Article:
Local governments are recognised for having an important influence upon our health, whether through the services they provide or how they regulate the environmental shapers of our health.
(You can read more on the subject in this 2009 paper – PDF alert – from the ANU’s Dr Sharon Friel, Health equity in Australia: A policy framework based on action on the social determinants of obesity, alcohol and tobacco.)
With local government elections approaching in NSW and Victoria, it will be interesting to see if public health concerns receive much scrutiny.
If my own local government area is any indication, this seems unlikely.
Of 18 people standing for election in my area, only a few include mention of even vaguely health-related matters in their official candidate statements – perhaps more worryingly, several candidates didn’t even bother to fill in the section of the form where they could state their “policies and beliefs”.
(Perhaps this is another argument for the Health@Watch proposal floated in a recent Croakey post, aimed at providing systematic scrutiny of the factors influencing a population’s health).
However, at least one candidate in the forthcoming Victorian elections is not only running on a health platform – but is running on a social determinants of health agenda. Could this be Australia’s first political campaign on the back of a social determinants of health agenda?
Bo Li, (who will be known to some Croakey readers for his work with the Australian Health Care Reform Alliance), lives in the City of Darebin, and is standing as an independent candidate for the Cazaly Ward for the 27 October election.
He explains more in the Q and A below.
A: It certainly is unusual to the casual observer, as most people tend to think councils are mainly about roads, rates and rubbish. However, when you talk to people in local communities, they quickly tell you that their local roads are full of pot holes which prevents their children riding their bikes, paths to parks are not well serviced so they end up staying at home or drive to another park further away. Therefore social and community infrastructure are what people are concerned about, one significant aspect of the social determinants of health.
Q: Do you know of other candidates who are running on a similar platform?
A: I cannot speak on other councils, but certainly in the City of Darebin, we do have local candidates who are very concerned about their local communities. While they may not be talking about social determinants of health, they are certainly aware of the impact of the social, economic and environmental factors on the health and wellbeing of individuals and therefore their communities.
Q: Why have you chosen this as your campaign focus?
A: A critical missing element in the current health reform debate is its integration with local government. Certainly, recent initiatives such as Medicare Locals have highlighted the role of community consultation and engagement and some have invited local council representatives on their working groups and so on, but Medicare Locals cannot achieve their population health objectives on their own, they need active partnerships with others like councils and community health centres to address health inequities. Local governments have a direct responsibility to ensure the health and wellbeing of their residents and therefore must identify and address their underlying social determinants.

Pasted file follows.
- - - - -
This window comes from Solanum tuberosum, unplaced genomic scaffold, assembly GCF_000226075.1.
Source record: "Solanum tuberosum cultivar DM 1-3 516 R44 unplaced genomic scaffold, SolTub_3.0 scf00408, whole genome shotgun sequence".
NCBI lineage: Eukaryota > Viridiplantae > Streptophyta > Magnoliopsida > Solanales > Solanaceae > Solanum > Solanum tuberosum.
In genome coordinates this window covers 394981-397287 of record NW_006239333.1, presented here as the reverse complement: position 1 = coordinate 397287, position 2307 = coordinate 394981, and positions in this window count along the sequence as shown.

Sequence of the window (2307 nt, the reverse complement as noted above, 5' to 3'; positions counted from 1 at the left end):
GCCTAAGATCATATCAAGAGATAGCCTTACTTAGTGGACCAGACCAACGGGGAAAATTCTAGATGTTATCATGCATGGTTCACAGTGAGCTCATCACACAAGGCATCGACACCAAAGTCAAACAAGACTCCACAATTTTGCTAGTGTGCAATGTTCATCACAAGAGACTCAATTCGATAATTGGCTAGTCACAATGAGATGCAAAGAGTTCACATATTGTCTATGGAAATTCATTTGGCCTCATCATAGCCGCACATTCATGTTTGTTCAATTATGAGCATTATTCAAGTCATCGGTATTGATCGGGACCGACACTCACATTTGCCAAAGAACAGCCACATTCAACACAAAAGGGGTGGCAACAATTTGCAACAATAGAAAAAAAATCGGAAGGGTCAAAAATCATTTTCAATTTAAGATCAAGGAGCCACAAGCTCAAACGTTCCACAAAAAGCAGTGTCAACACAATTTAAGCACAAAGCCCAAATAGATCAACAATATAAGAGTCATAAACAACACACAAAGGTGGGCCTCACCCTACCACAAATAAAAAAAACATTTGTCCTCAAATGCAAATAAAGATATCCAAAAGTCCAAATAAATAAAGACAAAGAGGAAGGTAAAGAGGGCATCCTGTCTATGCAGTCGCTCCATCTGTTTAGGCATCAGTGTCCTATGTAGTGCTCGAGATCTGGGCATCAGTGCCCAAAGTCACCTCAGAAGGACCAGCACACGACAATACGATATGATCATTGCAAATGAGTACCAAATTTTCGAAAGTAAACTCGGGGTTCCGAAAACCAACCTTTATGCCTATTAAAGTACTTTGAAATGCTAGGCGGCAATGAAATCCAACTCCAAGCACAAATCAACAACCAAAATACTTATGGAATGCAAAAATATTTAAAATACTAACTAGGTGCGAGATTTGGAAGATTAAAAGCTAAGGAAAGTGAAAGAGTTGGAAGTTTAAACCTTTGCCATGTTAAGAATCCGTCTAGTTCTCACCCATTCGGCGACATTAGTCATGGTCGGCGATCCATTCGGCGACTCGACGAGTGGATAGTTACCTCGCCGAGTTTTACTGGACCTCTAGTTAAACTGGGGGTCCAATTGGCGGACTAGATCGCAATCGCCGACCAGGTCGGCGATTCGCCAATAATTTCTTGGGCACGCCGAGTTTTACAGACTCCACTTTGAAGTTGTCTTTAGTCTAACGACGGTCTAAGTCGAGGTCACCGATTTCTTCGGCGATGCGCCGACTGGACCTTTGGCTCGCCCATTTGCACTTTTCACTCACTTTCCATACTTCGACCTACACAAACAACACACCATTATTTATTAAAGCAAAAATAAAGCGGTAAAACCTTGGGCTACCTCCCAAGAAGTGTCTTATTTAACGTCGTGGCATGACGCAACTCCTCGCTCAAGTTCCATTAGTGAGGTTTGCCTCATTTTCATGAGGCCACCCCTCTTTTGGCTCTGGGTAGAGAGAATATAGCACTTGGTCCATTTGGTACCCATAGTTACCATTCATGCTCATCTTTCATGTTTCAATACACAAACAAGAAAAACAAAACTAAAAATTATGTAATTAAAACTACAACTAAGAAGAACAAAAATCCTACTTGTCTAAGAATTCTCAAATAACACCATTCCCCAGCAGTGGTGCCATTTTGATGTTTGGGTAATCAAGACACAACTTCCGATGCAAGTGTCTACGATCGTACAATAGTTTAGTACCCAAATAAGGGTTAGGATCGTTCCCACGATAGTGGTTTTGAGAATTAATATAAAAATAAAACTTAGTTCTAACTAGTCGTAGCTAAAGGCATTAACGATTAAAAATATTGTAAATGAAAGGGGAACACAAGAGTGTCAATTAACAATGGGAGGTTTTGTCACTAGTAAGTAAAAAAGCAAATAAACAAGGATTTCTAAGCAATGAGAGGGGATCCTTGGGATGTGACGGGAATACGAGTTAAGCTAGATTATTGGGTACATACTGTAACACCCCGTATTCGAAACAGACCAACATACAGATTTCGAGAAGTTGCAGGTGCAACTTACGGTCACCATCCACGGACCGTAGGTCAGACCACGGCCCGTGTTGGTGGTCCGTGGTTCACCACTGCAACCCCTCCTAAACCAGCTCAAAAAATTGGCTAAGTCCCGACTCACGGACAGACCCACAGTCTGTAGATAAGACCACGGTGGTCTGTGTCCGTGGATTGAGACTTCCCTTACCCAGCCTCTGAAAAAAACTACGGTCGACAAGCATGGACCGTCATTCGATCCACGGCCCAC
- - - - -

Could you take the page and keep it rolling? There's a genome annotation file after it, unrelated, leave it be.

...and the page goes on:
Q: Given the low level of understanding of the importance of SDOH in the community and even amongst health sector, do you see this as a drawback?
A: Not at all; the key is to highlight social determinants of health with everyday situations that people can relate to. For example, I was asked to talk to a group of parents at a local AusKick (AFL for children) game. The game was actually cancelled because overnight rain has turned the oval into a giant puddle. So I highlighted the fact that childhood obesity is an issue, and open spaces such as ovals are important for the wellbeing of communities. However, due to lack of council attention and maintenance on the oval’s drainage, kids cannot play their game and families cannot enjoy their open space. Everyone in the room immediately saw the connection between council services and health and wellbeing of individuals and communities.
Q: So the key is to view council services through the perspective of health?
A: That’s right. There are many examples of how this approach can be used to “demystify” social determinants of health. Take planning and development, which is a hot issue for the City of Darebin; most residents want some form of development on former sites of factories, but they object to large concrete towers of eight levels of more that dominates the local skyline. One way of addressing this issue is to consider the health impact such as large development would have, not only on local residents but also to their intended residents. Impact on local infrastructure such as access to open space and pedestrian safety can also be considered using the same approach.
Q: What is your vision for how local government could improve health and wellbeing the community and reduce health inequity?
A: That is a big challenge, but not an impossible one. My first initiative is “health in all council policies”, inspired by the WHO Commission on Social Determinants of Health Final Report. Currently, the council considers the financial, environmental and social inclusion impact of its policies, but health impact should be there as well, particularly in light of assessing the merits of policies from a community health and wellbeing perspective. If I am elected, I will work with the council to implement it and it is my hope that Darebin will be the leader in addressing the social determinants of health at a local government level and other councils will follow.